We “city fathers” and heads of department spent an otherwise sunny Saturday at a well planned and executed meeting in which an imported facilitator led us along the usual pro-forma, management-approved ruts that these affairs always follow. I will relate a few of the bland recommendations. We needed to foster the Kentwood brand, speak well of the city government, continue to foster the feeling of safety and orderliness that our residents may (or may not) treasure, keep costs and taxes low, and guard against threats coming from the economy, from civil unrest, or from other governments that could derail our plans. By way of boosting Kentwood, the meeting was held in downtown Grand Rapids.
There were no ringing calls for spending money to reach the Promised Land or for imposing new onerous regulations on the citizenry. I participated actively and at the end, had no idea about what future we had designed. The upside is that not having a concrete plan about where we should be going will allow the future to come as a complete surprise rather than as an continuously visible failing goal pinned on every cubicle wall, viewed daily with dread and anxiety.
I am of course not without some personal ideas about what we in the commission should do to manage our future. I start from a perspective of an outsider gazing down from a longer distance, darkly. Kentwood, it seems to me, has numerous threats, both internal and external, any one of which could thwart any well thought out plans.
Some are internal problems that we can address. We have debts and a defined pension plan about half invested in stocks. Inflation, reaching only 0.7% in the USA last year, has been on a steady decline for 35 years. The inflation rate in much of the industrialized world is less than zero. If deflation takes hold, our equity markets would undoubtedly collapse, shriveling our defined pension plan and plunging the city into deep financial crisis. We should invest the defined pension plan money in long term treasury bonds or offloaded our risk by buying annuity policies for covered employees. We should also pay off our bonds when they are due rather than refinancing them at “low” interest rates. If deflation reaches 5% per annum, our real interest rates will look more like 8% at a time when real estate, income and sales taxes are all falling making governmental revenues scarce. Deflation threatens the general US and world-wide economy but handled properly, it could make Kentwood with its relatively low debts the shining diamond of our region.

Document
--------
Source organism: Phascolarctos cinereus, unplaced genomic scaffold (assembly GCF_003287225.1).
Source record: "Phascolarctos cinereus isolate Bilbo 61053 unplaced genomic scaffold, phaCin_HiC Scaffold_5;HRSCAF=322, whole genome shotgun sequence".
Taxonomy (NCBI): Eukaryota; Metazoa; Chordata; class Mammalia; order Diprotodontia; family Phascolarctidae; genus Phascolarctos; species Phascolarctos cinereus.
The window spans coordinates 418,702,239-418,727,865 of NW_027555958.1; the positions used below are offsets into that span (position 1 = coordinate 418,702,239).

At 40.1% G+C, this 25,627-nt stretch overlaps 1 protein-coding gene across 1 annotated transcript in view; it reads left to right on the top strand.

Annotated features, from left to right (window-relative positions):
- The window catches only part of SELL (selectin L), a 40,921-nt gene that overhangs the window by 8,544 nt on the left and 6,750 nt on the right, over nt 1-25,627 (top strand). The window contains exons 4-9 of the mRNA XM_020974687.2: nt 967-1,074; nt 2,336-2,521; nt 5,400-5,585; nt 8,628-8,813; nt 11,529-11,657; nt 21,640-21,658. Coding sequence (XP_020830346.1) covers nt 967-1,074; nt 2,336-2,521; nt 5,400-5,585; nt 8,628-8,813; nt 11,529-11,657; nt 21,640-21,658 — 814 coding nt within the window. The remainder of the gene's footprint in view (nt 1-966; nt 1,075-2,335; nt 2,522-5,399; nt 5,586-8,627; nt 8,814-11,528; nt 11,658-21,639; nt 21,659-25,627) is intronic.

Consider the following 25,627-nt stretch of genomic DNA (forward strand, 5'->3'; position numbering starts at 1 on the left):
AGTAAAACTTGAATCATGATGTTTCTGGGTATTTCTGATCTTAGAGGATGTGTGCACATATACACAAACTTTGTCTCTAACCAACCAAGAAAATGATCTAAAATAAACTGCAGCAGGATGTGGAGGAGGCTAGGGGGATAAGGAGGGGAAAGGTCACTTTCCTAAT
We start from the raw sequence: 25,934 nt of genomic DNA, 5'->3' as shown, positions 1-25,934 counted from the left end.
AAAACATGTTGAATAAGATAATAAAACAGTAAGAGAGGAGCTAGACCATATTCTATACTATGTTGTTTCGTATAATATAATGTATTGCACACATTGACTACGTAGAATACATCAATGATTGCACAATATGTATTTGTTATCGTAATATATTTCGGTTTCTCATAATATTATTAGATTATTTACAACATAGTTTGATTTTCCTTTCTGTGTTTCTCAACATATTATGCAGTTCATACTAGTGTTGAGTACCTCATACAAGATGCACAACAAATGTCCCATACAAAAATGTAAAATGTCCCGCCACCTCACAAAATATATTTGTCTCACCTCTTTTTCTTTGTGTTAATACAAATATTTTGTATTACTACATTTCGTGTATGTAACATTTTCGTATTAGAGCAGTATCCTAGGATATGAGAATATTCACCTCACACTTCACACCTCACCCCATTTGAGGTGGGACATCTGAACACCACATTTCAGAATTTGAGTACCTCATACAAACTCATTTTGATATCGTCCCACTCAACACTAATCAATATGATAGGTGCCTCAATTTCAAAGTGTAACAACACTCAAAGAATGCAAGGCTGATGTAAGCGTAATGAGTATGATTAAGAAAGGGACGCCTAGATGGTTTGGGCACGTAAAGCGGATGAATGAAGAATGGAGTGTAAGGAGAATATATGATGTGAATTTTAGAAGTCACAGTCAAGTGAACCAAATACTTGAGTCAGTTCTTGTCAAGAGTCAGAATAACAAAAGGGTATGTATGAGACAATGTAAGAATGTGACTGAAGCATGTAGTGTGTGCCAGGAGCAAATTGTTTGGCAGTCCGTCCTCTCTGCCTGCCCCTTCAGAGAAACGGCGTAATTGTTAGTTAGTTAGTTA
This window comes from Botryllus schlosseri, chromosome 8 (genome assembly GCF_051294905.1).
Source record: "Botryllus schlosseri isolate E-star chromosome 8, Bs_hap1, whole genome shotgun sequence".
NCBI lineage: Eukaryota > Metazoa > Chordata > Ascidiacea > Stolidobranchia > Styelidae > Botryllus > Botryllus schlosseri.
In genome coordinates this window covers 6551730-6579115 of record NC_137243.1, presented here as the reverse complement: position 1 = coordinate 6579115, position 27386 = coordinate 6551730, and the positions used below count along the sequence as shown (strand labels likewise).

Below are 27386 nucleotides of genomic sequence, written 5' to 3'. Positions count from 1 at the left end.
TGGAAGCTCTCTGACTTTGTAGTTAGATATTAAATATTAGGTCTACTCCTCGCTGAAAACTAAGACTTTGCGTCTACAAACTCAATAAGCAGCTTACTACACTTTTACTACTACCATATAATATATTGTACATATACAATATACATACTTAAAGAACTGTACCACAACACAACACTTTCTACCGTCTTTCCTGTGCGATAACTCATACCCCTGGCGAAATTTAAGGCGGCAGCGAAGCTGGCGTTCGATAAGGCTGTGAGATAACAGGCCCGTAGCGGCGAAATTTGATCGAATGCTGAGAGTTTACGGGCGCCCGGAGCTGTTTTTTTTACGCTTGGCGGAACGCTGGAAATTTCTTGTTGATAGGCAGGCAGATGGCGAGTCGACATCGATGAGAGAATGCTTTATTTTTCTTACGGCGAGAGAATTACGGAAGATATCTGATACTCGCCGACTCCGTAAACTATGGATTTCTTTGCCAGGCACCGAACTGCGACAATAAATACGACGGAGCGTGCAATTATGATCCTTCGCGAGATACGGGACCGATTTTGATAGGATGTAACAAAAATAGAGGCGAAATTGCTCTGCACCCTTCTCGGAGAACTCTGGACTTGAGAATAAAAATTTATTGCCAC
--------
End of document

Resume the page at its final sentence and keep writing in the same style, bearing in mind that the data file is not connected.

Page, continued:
We can’t do much about the rest of the threats that we face.
We in Kentwood are tied in with the economies of Grand Rapids, Michigan, Detroit and Chicago/Illinois with their huge debts; defaults will cramp our finances and economy.
The average Kentwood income has diminished from 49k to 39k in the last 10 years. I’d argue that the diminution is not because our citizens are working less, but rather because economically less productive residents are moving in.
Our real estate market has not recovered back to its admittedly bloated 2007 level.
Michigan’s DEQ (of Flint water fame) wants all new developments to retain all storm water on the property, but we have impenetrable clay soil and so may not be able to develop empty areas of our city.
The Feds have fantasies about distributing poverty to all neighborhoods in an apparent pursuit of equality, thereby improving our collective protoplasm, or something.
Our diversity, seen unaccountably as a virtue, could turn on itself turning ugly and cause devastating costs and hatreds.
Large portions of our city are were built in the 1920s and are on the cusp of economic obsolescence.
So I would plan working only for our survival. We should bend our energies to forestalling crippling losses and parrying threats that could destroy the vaunted peace and perception of orderliness in Kentwood.
I’m glad that the conference didn’t advance any new adventures in which we would fritter away our money. Opportunities in our city will come irregularly and from eruptions in the private sphere or in nature that no official can anticipate. (Who would have foreseen North Dakotans as being transiently wealthy due to fracking or more recently becoming a center for drone research; they had merely to let prosperity happen.) Hopefully, if and when opportunities come knocking, our city will still be functioning and able to benefit. Our leaders should curb their impulses to snuff out spontaneous and often disruptive innovations with regulations and planning, or, heavens forbid, subsidies.